Along with the disparity in mental wellness, LGBTQ2+ people also tend to seek less help from mental health professionals. This is thought to be due to the fear of rejection and stigma that marginalized folk experience. Can you imagine going to your first counselling session and having your therapist wrongly assume the gender of your partner? It happens, and that type of experience is exactly what stops LGBTQ2+ folk seeking help. This is also relevant for relationship counselling, as it can be challenging for people in non-traditional relationships to reach out for help. Whether it be a gay couple wanting marriage counselling, someone in a poly-amorous relationship needing help with communication, or a trans/cis couple dealing with family conflict. Everyone should be able to get the support they need without fear of being judged or treated in any way other than with care, respect and with empathy. Everyone deserves to feel safe.


Working with Queer Clients


Counselling for LGBTQ2+ clients often includes talking about identity, the coming out process, family of origin beliefs, and personal experiences of stigma and of course, resilience and strength. It can also include work around confidence building, processing trauma, establishing a sense of self and finding ways to connect to and create community. In other words – building Pride in identity.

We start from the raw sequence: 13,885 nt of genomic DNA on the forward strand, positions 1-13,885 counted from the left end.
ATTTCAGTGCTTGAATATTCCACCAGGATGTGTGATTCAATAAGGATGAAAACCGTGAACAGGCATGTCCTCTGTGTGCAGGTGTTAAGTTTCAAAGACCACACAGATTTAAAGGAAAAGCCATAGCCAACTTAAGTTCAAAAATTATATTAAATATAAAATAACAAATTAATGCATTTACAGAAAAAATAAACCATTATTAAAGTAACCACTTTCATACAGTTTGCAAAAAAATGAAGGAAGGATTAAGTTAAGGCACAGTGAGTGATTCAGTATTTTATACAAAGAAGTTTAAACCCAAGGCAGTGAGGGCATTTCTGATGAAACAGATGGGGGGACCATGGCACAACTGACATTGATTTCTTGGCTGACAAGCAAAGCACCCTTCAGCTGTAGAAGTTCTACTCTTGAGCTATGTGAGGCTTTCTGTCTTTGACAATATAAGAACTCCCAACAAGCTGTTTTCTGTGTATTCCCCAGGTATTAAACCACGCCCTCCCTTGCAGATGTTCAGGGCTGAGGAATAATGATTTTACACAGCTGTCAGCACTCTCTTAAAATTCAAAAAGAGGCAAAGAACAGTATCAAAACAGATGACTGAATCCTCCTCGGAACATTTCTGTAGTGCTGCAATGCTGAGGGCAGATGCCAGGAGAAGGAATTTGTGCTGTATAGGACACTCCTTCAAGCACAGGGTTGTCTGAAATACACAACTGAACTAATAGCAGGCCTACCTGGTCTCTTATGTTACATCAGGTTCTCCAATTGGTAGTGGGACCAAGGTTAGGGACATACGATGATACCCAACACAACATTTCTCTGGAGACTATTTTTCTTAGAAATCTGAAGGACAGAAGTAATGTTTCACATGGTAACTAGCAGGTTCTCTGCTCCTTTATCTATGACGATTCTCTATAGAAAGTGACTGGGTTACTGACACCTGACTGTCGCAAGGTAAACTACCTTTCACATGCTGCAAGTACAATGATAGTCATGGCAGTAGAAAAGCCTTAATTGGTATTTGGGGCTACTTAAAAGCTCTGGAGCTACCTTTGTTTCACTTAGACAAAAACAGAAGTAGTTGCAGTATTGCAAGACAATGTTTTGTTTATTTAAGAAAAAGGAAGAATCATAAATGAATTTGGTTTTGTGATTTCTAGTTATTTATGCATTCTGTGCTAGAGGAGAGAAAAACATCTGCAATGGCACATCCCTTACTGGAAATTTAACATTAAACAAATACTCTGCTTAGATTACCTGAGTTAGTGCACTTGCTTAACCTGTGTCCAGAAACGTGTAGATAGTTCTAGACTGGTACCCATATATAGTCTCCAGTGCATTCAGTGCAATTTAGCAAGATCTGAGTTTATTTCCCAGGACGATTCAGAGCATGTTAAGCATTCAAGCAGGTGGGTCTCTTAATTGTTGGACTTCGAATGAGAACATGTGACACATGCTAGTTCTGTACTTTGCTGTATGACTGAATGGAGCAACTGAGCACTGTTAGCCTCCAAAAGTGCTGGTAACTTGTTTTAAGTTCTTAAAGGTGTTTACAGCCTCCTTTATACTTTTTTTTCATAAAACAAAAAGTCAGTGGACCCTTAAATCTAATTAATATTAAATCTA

If you are LGBTQ2+ in B.C. and are needing some mental health support, or are starting to question your identity and would like to talk to a therapist, you are welcome to contact me. My office is based in North Vancouver but I also offer online counselling to people across British Columbia. As a member of the community myself, I am dedicated to supporting other LGBTQ2+ folks in whatever struggle you are going through. If you are unable to pay for mental health support, or don’t have extended health, Qmunity have a great free counselling program you can read about here: https://qmunity.ca/get-support/counselling/


If you have any questions or comments please feel free to contact me: info@helenwhitehead.ca or visit my services page to read more.


Thanks for reading 😊

Helen Whitehead M.C., R.C.C.

Registered Clinical Counsellor

North Vancouver, B.C.

#minoritystress #queercounselling #lgbtq #pride #gayfriendly #loveislove #selfdiscoverycounselling

Updated: Oct 2, 2020

You may have heard the words inner child used in a variety of ways, perhaps you’ve seen the hashtag #innerchild next to a picture of someone engaging in a fun activity, perhaps you’ve done some inner child work in counselling sessions, or perhaps you’ve rolled your eyes as you’ve scrolled past articles just like this one telling you why your inner child is a pretty big deal. Keep reading!